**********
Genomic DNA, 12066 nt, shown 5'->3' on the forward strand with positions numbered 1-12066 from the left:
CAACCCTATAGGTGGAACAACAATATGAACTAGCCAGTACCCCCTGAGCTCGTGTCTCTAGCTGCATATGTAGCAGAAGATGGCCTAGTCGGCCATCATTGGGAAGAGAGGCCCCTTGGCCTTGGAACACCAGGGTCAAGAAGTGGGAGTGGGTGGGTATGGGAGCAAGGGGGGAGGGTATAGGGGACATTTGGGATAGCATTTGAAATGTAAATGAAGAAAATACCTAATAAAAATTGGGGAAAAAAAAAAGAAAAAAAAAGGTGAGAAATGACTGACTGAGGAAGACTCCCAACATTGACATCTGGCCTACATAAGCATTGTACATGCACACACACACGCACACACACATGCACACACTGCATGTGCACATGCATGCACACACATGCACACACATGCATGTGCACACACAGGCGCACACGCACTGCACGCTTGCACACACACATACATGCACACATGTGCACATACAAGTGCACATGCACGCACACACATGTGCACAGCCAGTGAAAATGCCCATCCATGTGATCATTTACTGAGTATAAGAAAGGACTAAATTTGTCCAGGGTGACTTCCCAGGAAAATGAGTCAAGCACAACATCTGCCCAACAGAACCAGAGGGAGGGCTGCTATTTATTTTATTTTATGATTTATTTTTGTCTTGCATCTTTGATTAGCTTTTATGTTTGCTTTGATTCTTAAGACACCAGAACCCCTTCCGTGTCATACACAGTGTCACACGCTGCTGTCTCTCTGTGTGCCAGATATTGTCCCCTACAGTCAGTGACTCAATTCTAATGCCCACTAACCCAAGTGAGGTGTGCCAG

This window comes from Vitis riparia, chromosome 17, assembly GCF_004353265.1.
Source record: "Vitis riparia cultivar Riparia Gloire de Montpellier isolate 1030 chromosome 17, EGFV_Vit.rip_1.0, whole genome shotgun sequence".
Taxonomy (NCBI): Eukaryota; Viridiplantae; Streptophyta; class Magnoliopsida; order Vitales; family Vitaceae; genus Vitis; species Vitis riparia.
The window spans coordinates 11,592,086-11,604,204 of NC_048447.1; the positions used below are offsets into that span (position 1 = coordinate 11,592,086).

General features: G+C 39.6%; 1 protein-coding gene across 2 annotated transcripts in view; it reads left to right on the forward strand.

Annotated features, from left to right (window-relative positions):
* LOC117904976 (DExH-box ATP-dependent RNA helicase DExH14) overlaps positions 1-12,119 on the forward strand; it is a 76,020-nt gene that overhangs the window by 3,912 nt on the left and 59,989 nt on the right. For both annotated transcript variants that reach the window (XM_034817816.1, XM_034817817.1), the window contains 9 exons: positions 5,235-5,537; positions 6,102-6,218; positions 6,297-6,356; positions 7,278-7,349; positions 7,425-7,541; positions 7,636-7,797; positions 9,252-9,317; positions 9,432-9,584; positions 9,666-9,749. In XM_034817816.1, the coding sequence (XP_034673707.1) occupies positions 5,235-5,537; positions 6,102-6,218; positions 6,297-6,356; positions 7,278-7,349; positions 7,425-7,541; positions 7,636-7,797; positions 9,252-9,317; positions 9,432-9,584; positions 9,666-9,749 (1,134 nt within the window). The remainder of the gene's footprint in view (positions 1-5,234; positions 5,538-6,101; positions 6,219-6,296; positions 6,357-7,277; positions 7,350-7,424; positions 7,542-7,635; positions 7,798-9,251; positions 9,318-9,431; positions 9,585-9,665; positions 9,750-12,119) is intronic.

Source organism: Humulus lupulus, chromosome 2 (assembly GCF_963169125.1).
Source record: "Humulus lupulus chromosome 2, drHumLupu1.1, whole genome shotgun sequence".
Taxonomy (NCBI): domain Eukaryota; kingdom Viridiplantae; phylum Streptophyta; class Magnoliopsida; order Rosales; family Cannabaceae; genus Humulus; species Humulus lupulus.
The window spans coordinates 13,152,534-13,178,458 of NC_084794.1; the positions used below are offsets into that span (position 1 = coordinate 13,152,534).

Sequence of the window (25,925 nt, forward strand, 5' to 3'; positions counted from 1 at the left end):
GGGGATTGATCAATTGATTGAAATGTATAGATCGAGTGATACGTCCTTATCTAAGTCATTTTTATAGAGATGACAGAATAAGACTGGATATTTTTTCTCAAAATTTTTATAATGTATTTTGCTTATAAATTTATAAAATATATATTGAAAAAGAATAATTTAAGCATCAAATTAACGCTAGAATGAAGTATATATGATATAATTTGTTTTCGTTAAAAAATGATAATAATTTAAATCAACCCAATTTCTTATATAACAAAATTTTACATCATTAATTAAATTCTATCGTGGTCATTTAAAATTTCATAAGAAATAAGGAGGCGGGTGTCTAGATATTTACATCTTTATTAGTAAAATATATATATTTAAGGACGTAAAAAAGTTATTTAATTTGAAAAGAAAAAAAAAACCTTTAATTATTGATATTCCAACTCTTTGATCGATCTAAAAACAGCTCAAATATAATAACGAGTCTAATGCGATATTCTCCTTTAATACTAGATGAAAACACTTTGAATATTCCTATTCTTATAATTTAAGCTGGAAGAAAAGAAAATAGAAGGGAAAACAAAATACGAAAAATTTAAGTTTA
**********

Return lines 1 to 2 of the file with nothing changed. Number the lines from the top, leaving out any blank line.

Genomic DNA, 12066 nt, shown 5'->3' on the forward strand with positions numbered 1-12066 from the left:
CAACCCTATAGGTGGAACAACAATATGAACTAGCCAGTACCCCCTGAGCTCGTGTCTCTAGCTGCATATGTAGCAGAAGATGGCCTAGTCGGCCATCATTGGGAAGAGAGGCCCCTTGGCCTTGGAACACCAGGGTCAAGAAGTGGGAGTGGGTGGGTATGGGAGCAAGGGGGGAGGGTATAGGGGACATTTGGGATAGCATTTGAAATGTAAATGAAGAAAATACCTAATAAAAATTGGGGAAAAAAAAAAGAAAAAAAAAGGTGAGAAATGACTGACTGAGGAAGACTCCCAACATTGACATCTGGCCTACATAAGCATTGTACATGCACACACACACGCACACACACATGCACACACTGCATGTGCACATGCATGCACACACATGCACACACATGCATGTGCACACACAGGCGCACACGCACTGCACGCTTGCACACACACATACATGCACACATGTGCACATACAAGTGCACATGCACGCACACACATGTGCACAGCCAGTGAAAATGCCCATCCATGTGATCATTTACTGAGTATAAGAAAGGACTAAATTTGTCCAGGGTGACTTCCCAGGAAAATGAGTCAAGCACAACATCTGCCCAACAGAACCAGAGGGAGGGCTGCTATTTATTTTATTTTATGATTTATTTTTGTCTTGCATCTTTGATTAGCTTTTATGTTTGCTTTGATTCTTAAGACACCAGAACCCCTTCCGTGTCATACACAGTGTCACACGCTGCTGTCTCTCTGTGTGCCAGATATTGTCCCCTACAGTCAGTGACTCAATTCTAATGCCCACTAACCCAAGTGAGGTGTGCCAG